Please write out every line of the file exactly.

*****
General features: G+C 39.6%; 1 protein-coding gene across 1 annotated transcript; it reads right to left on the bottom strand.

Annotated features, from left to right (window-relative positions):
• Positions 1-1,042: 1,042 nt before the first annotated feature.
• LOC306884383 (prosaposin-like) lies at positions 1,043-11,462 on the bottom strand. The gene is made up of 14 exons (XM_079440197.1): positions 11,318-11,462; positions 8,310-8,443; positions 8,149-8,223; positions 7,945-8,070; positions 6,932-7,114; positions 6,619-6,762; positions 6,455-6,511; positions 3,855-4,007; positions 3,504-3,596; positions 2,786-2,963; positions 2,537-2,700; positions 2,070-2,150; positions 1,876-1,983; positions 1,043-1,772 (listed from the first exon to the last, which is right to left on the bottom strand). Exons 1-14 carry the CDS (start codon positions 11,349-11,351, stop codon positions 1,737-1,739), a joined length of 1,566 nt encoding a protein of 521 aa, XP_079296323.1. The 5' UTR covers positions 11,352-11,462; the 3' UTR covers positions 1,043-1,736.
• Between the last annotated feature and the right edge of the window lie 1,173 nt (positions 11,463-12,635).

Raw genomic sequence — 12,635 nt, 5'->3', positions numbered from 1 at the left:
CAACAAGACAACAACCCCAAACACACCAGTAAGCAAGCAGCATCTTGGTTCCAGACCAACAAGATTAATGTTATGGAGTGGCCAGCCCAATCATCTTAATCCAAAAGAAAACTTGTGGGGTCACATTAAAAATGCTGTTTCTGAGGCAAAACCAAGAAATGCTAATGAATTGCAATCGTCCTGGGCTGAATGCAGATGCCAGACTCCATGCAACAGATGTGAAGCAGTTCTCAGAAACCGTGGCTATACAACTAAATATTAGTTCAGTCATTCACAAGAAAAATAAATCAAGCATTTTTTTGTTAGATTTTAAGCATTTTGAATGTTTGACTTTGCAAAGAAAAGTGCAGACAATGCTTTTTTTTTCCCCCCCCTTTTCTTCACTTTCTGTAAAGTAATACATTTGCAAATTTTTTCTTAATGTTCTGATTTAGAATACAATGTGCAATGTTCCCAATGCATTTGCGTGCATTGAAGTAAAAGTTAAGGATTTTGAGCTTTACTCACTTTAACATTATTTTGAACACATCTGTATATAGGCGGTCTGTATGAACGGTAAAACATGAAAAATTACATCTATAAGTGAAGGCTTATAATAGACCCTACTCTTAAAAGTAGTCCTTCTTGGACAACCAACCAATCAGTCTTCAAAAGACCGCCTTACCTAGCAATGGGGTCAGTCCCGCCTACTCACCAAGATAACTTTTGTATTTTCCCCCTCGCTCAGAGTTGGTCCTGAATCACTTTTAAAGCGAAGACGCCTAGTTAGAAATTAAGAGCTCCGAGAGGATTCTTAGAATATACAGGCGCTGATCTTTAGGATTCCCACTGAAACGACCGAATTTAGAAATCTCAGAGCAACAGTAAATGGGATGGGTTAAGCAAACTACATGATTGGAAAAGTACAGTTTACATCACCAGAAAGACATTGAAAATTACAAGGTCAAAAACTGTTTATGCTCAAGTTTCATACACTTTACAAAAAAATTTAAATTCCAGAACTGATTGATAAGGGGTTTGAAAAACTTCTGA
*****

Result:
General features: G+C 39.6%; 1 protein-coding gene across 1 annotated transcript; it reads right to left on the bottom strand.

Annotated features, from left to right (window-relative positions):
• Positions 1-1,042: 1,042 nt before the first annotated feature.
• LOC306884383 (prosaposin-like) lies at positions 1,043-11,462 on the bottom strand. The gene is made up of 14 exons (XM_079440197.1): positions 11,318-11,462; positions 8,310-8,443; positions 8,149-8,223; positions 7,945-8,070; positions 6,932-7,114; positions 6,619-6,762; positions 6,455-6,511; positions 3,855-4,007; positions 3,504-3,596; positions 2,786-2,963; positions 2,537-2,700; positions 2,070-2,150; positions 1,876-1,983; positions 1,043-1,772 (listed from the first exon to the last, which is right to left on the bottom strand). Exons 1-14 carry the CDS (start codon positions 11,349-11,351, stop codon positions 1,737-1,739), a joined length of 1,566 nt encoding a protein of 521 aa, XP_079296323.1. The 5' UTR covers positions 11,352-11,462; the 3' UTR covers positions 1,043-1,736.
• Between the last annotated feature and the right edge of the window lie 1,173 nt (positions 11,463-12,635).

Raw genomic sequence — 12,635 nt, 5'->3', positions numbered from 1 at the left:
CAACAAGACAACAACCCCAAACACACCAGTAAGCAAGCAGCATCTTGGTTCCAGACCAACAAGATTAATGTTATGGAGTGGCCAGCCCAATCATCTTAATCCAAAAGAAAACTTGTGGGGTCACATTAAAAATGCTGTTTCTGAGGCAAAACCAAGAAATGCTAATGAATTGCAATCGTCCTGGGCTGAATGCAGATGCCAGACTCCATGCAACAGATGTGAAGCAGTTCTCAGAAACCGTGGCTATACAACTAAATATTAGTTCAGTCATTCACAAGAAAAATAAATCAAGCATTTTTTTGTTAGATTTTAAGCATTTTGAATGTTTGACTTTGCAAAGAAAAGTGCAGACAATGCTTTTTTTTTCCCCCCCCTTTTCTTCACTTTCTGTAAAGTAATACATTTGCAAATTTTTTCTTAATGTTCTGATTTAGAATACAATGTGCAATGTTCCCAATGCATTTGCGTGCATTGAAGTAAAAGTTAAGGATTTTGAGCTTTACTCACTTTAACATTATTTTGAACACATCTGTATATAGGCGGTCTGTATGAACGGTAAAACATGAAAAATTACATCTATAAGTGAAGGCTTATAATAGACCCTACTCTTAAAAGTAGTCCTTCTTGGACAACCAACCAATCAGTCTTCAAAAGACCGCCTTACCTAGCAATGGGGTCAGTCCCGCCTACTCACCAAGATAACTTTTGTATTTTCCCCCTCGCTCAGAGTTGGTCCTGAATCACTTTTAAAGCGAAGACGCCTAGTTAGAAATTAAGAGCTCCGAGAGGATTCTTAGAATATACAGGCGCTGATCTTTAGGATTCCCACTGAAACGACCGAATTTAGAAATCTCAGAGCAACAGTAAATGGGATGGGTTAAGCAAACTACATGATTGGAAAAGTACAGTTTACATCACCAGAAAGACATTGAAAATTACAAGGTCAAAAACTGTTTATGCTCAAGTTTCATACACTTTACAAAAAAATTTAAATTCCAGAACTGATTGATAAGGGGTTTGAAAAACTTCTGA